March over proposed €100m Aran Islands salmon farm

Niall Green of Salmon Watch Ireland at the protest against the proposed salmon farm off Inis Oírr, Galway Bay. photograph: joe o'shaughnessy

Niall Green of Salmon Watch Ireland at the protest against the proposed salmon farm off Inis Oírr, Galway Bay. photograph: joe o'shaughnessy

 

Up to 2,000 people, waving placards and banners proclaiming “Save Galway Bay” and the names of more than 20 angling and protest groups, marched through Galway city at the weekend.

The march, which made its way from Eyre Square to the city’s Spanish Arch, was organised in opposition to Bord Iascaigh Mhara plans for a €100 million salmon farm to be located on a 456 hectare site in the lee of the Aran Islands, a mile from Inis Oírr.

Addressing the rally at Spanish Arch, Icelandic entrepreneur and wild salmon conservationist Orri Vigfusson said the proposed farm of seven million fish could destroy migrating salmon smolts from Ireland the UK and Europe.

Wider European issue

Mr Vigfusson who has dedicated himself to “restoring the abundance of wild salmon that formerly existed on both sides of the North Atlantic”, said the proposed fish farm was not just an Irish issue but a wider EU issue. The Government had a duty to “give salmon smolts safe passage through Irish waters”, he said.

The gathering was also addressed by the mayor of Co Galway Thomas Welby, who called for politicians to “get off the fence” on the issue. Other speakers included Niall Greene of Salmon Watch Ireland, Brian Curran of the Federation of Irish Salmon and Sea Trout Anglers, Derrick Hambleton of An Taisce, Michael Canney of Save Galway Bay, Enda Conneely of the Aran Islands, Martin Kearney of the National Association of Rod Anglers and Independent TD Noel Grealish.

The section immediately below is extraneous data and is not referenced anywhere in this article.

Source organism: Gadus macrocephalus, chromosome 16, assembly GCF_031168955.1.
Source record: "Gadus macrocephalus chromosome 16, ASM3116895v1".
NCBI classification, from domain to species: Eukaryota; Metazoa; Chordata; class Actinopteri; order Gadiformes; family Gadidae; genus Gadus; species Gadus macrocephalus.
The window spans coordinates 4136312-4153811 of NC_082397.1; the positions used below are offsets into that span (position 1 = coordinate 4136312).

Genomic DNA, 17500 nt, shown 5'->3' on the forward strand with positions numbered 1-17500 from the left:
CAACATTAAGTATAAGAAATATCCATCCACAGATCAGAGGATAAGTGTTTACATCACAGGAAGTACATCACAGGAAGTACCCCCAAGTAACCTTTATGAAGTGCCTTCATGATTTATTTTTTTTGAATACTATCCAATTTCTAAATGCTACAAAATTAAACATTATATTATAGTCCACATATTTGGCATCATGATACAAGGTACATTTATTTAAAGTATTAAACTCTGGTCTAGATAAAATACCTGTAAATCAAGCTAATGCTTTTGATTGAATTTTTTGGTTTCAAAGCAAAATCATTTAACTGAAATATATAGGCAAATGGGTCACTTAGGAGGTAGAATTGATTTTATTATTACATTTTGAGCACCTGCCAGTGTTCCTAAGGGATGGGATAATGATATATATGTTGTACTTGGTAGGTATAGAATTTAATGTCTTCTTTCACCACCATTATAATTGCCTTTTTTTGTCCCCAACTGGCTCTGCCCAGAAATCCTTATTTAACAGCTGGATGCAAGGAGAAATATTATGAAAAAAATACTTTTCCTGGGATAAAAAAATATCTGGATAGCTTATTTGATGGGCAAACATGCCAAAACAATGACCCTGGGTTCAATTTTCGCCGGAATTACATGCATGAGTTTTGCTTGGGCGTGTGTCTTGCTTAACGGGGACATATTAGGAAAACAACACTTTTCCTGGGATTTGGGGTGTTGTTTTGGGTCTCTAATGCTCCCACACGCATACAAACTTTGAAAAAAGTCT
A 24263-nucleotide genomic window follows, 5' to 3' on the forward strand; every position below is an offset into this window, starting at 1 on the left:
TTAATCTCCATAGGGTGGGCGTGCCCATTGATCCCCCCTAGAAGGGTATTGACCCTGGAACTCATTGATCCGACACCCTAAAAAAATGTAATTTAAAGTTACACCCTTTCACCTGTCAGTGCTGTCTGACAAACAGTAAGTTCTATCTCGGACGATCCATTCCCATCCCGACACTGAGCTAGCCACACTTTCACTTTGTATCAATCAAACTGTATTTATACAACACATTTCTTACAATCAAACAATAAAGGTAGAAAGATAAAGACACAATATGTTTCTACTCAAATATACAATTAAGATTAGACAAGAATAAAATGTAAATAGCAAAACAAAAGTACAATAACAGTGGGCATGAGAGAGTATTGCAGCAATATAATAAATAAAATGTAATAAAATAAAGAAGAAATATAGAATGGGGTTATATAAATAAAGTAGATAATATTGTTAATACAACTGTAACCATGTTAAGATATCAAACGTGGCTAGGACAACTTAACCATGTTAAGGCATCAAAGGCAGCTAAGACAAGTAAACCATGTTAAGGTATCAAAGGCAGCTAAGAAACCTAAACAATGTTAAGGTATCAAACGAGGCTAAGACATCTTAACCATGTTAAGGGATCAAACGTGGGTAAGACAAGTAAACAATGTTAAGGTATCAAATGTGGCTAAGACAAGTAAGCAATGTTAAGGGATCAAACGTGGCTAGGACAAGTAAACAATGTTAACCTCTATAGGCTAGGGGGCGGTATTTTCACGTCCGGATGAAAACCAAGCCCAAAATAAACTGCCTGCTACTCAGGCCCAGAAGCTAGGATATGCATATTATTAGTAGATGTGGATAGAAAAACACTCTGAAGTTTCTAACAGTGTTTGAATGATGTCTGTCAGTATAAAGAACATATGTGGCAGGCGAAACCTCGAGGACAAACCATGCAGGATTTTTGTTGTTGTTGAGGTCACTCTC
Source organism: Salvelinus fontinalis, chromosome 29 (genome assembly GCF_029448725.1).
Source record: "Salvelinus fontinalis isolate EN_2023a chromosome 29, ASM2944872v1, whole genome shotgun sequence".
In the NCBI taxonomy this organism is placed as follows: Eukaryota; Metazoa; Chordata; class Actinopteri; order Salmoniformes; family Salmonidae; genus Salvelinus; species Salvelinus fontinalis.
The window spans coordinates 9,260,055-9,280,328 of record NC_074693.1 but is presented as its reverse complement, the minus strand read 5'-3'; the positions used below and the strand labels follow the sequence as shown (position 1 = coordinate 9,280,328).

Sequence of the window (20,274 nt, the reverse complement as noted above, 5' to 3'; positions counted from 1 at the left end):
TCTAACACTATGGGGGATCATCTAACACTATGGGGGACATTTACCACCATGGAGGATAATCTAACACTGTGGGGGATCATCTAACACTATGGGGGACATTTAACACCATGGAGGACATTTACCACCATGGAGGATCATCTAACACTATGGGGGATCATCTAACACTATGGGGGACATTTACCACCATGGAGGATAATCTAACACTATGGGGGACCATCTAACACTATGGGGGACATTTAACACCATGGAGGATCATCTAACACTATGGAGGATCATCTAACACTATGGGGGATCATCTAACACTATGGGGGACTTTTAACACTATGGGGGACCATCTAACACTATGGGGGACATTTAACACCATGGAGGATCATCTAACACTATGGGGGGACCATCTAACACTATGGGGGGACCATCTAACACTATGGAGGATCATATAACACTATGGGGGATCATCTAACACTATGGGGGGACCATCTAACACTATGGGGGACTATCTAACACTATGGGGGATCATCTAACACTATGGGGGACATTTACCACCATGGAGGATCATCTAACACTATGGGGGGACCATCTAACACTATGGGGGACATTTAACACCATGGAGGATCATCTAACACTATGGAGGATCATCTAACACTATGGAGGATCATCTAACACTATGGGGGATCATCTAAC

Many of the speakers took issue with a claim by Bord Iascaigh Mhara, reiterated at the weekend, that fish farms result in the loss of only about 1 per cent of salmon smolts. Mr Hambleton told the crowd the authority was being “misleading” in that mortality of wild salmon, due to sea lice from fish farms, was indeed about 1 per cent “in absolute terms”.

But, “with a 90 to 95 per cent mortality rate out at sea due to a wide range of factors, this 1 per cent of total numbers could amount to up to 20 per cent of returning salmon”.

Tommy Casserly vice chairman of Galway Bay Against Salmon Cages asked where the faeces of the salmon were going to go. Mr Casserly said he was part of a group which had restored salmon numbers in tributaries of the river Clare, a tributary of the Corrib.

‘Toxic cloud’

“Now they want to put a toxic cloud containing seven million caged salmon with all those faeces and chemicals and lice, between the Atlantic and 15,000 wild salmon which come through these waters,” he said.

Later a delegation attempted to hand in a letter of protest to Bord Iascaigh Mhara personnel at a stand at the Skipper Expo in a nearby hotel. However, they said this was refused. Organiser Billy Smyth said it was symptomatic of the authority’s approach, while Mr Vigfusson said he would write a letter of complaint.